0078: Notebook II – Multiple Tabs, Reordering & Image Tabs

A single tab in a Notebook has limited value, so today we’ll start by adding more. Then we’ll look at how to turn on the reorder mechanism, and finish off by replacing the Label contained in the tab with an Image.

Because the CSS we worked with last time gave us fully-visible tabs, let’s continue with that for now.

Multiple Tabs

Results of this example:
Current example output
Current example output
Current example terminal output
Current example terminal output (click for enlarged view)

Not much has to change to have more tabs. Just add more strings for tab names, more Labels, and more TextViews… or whatever you’re cramming in there. Your class preamble might look like this:

CSS css; // need to see tab shapes against the bg
PositionType tabPosition = PositionType.TOP;
Label tabLabelOne, tabLabelTwo, tabLabelThree;
string textOne = "Tab One", textTwo = "Tab Two", textThree = "Tab Three";
TabTextView tabTextViewOne, tabTextViewTwo, tabTextViewThree;

And the constructor might resemble this:

this()
{
	super();
	setTabPos(tabPosition);
	css = new CSS(getStyleContext());

	tabTextViewOne = new TabTextView("Now is the witness of our discontinent.");
	tabLabelOne = new Label(textOne);
	appendPage(tabTextViewOne, tabLabelOne);

	tabTextViewTwo = new TabTextView("Four stores and seven pounds ago...");
	tabLabelTwo = new Label(textTwo);
	appendPage(tabTextViewTwo, tabLabelTwo);

	tabTextViewThree = new TabTextView("Help me open yon cantelope.");
	tabLabelThree = new Label(textThree);
	appendPage(tabTextViewThree, tabLabelThree);
		
} // this()

Now, let’s move on to…

Reordering Tabs

Results of this example:
Current example output
Current example output
Current example terminal output
Current example terminal output (click for enlarged view)

This is easy, too. All we have to do is add one line each time we add a tab:

setTabReorderable(textViewOne, true);

Which means our Notebook class might look like this:

class MyNotebook : Notebook
{
	CSS css; // need to see tab shapes against the bg
	PositionType tabPosition = PositionType.TOP;
	Label tabLabelOne, tabLabelTwo, tabLabelThree;
	TabTextView textViewOne, textViewTwo, textViewThree;
	
	this()
	{
		super();
		setTabPos(tabPosition);
		css = new CSS(getStyleContext());

		textViewOne = new TabTextView("Now is the witness of our discontinent.");
		tabLabelOne = new Label("Tab One");
		appendPage(textViewOne, tabLabelOne);
		setTabReorderable(textViewOne, true);

		textViewTwo = new TabTextView("Four stores and seven pounds ago...");
		tabLabelTwo = new Label("Tab Two");
		appendPage(textViewTwo, tabLabelTwo);
		setTabReorderable(textViewTwo, true);

		textViewThree = new TabTextView("Help me open yon cantelope.");
		tabLabelThree = new Label("Tab Three");
		appendPage(textViewThree, tabLabelThree);
		setTabReorderable(textViewThree, true);
		
	} // this()
	
} // class MyNotebook

No big deal.

You may wonder what would happen if you set some tabs to be reorderable while leaving others as is. It turns out, the non-reorderable tabs still move around, but only to get out of the way of the other tabs. Rather than actually being unmovable, they become passive-resistant, refusing any direct manipulation, but giving in if another tab needs it to move aside.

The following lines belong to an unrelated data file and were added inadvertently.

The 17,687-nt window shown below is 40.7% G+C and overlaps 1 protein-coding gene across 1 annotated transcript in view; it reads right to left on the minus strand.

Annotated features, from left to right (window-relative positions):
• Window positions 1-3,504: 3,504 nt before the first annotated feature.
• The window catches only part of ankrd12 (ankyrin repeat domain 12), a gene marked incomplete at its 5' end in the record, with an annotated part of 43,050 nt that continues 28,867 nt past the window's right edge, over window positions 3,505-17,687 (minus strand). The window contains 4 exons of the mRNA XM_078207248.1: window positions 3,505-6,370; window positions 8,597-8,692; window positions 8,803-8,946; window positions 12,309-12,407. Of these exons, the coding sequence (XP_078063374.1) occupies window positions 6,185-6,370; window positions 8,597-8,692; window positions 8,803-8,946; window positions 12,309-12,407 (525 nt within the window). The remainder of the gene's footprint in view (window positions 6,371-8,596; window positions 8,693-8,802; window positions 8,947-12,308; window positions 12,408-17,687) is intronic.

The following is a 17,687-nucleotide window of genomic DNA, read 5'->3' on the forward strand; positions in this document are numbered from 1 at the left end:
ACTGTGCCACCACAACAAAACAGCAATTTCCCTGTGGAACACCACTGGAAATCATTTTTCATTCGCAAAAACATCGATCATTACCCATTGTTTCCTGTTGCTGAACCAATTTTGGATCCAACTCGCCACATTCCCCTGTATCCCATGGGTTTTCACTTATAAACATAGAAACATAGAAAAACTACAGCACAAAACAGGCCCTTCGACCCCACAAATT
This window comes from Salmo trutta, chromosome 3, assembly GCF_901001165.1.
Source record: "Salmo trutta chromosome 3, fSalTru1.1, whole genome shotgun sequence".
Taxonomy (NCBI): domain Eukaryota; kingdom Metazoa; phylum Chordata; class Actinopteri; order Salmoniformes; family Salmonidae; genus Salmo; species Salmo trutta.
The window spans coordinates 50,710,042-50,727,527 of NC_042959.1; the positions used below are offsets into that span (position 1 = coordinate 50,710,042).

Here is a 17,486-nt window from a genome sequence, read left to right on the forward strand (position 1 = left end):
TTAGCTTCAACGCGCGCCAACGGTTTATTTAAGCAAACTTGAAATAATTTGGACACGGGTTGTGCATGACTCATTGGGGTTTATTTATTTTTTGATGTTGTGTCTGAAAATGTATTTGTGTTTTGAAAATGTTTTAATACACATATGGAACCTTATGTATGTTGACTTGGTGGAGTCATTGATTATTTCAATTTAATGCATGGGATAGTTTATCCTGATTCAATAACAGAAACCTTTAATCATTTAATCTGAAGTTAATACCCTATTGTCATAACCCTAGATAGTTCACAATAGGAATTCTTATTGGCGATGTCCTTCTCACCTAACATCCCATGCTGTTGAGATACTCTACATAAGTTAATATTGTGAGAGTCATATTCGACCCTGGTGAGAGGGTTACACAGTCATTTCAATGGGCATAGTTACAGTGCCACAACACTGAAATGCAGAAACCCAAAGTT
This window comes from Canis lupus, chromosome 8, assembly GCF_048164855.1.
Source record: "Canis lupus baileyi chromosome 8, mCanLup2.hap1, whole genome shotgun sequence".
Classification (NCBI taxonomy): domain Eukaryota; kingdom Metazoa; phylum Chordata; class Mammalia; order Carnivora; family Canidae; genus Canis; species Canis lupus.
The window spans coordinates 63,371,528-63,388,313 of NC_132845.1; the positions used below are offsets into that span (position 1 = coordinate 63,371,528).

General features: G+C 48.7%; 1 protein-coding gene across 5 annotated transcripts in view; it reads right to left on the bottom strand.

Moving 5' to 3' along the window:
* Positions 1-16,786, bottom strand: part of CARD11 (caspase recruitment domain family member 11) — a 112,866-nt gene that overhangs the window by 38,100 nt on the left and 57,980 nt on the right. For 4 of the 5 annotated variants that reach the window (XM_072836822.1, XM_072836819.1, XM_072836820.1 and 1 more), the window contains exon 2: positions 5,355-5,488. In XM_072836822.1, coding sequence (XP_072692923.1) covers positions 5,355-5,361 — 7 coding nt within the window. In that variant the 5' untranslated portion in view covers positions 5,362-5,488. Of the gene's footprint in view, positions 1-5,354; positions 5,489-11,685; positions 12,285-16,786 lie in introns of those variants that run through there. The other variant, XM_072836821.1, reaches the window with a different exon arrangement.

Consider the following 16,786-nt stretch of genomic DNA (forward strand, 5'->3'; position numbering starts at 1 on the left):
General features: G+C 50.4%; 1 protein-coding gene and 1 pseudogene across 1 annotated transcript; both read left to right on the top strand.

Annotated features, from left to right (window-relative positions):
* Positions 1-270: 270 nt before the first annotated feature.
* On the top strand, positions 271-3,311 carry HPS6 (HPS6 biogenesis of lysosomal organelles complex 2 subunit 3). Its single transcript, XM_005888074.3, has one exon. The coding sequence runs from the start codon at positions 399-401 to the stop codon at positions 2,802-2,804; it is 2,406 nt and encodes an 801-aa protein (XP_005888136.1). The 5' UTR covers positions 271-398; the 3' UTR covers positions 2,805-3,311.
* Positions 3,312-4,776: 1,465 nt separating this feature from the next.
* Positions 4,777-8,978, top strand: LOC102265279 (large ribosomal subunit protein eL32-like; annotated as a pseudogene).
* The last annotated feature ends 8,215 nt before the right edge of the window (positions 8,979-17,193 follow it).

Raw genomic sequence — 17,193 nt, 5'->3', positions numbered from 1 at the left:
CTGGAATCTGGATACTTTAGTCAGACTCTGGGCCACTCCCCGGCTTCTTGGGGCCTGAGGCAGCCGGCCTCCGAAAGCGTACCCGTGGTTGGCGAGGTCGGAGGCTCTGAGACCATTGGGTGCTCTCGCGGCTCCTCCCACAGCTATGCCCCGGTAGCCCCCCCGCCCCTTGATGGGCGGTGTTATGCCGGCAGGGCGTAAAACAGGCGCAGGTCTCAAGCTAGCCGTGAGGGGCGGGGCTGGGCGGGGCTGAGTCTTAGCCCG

Now, let’s look at what can be done to give tabs a bit more visual appeal.

Images in Tabs

Results of this example:
Current example output
Current example output
Current example terminal output
Current example terminal output (click for enlarged view)

Here’s the breakdown of what needs to be done:

In the preamble, we declare an Image widget for each tab:

Image tabImageOne, tabImageTwo, tabImageThree;

In the constructor, we instantiate them:

tabImageOne = new Image("images/green-man.png");

And append each Image to the tab just like we would a Label:

appendPage(tabTextViewOne, tabImageOne);

Here’s how the MyNotebook class might look taking this approach:

class MyNotebook : Notebook
{
	CSS css; // need to see tab shapes against the bg
	PositionType tabPosition = PositionType.TOP;
	Image tabImageOne, tabImageTwo, tabImageThree;
	TabTextView tabTextViewOne, tabTextViewTwo, tabTextViewThree;
	
	this()
	{
		super();
		setTabPos(tabPosition);
		css = new CSS(getStyleContext());

		tabTextViewOne = new TabTextView("Now is the witness of our discontinent.");
		tabImageOne = new Image("images/green-man.png");
		appendPage(tabTextViewOne, tabImageOne);
		setTabReorderable(tabTextViewOne, true);

		tabTextViewTwo = new TabTextView("Four stores and seven pounds ago...");
		tabImageTwo = new Image("images/yellow-man.png");
		appendPage(tabTextViewTwo, tabImageTwo);
		setTabReorderable(tabTextViewTwo, true);

		tabTextViewThree = new TabTextView("Help me open yon cantelope.");
		tabImageThree = new Image("images/whisk.png");
		appendPage(tabTextViewThree, tabImageThree);
		setTabReorderable(tabTextViewThree, true);
		
	} // this()
	
} // class MyNotebook

And, voila, we’ve got reorder-able custom tabs.

Conclusion

Another thing I got to wondering about while preparing these demos was this: is it possible to draw a more elegantly-shaped tab without resorting to an Image? As it turns out, the answer is yes, but there is a gotcha to consider. We’ll talk about that next time when we get to some real roll-up-your-sleeves customization.

Until then…

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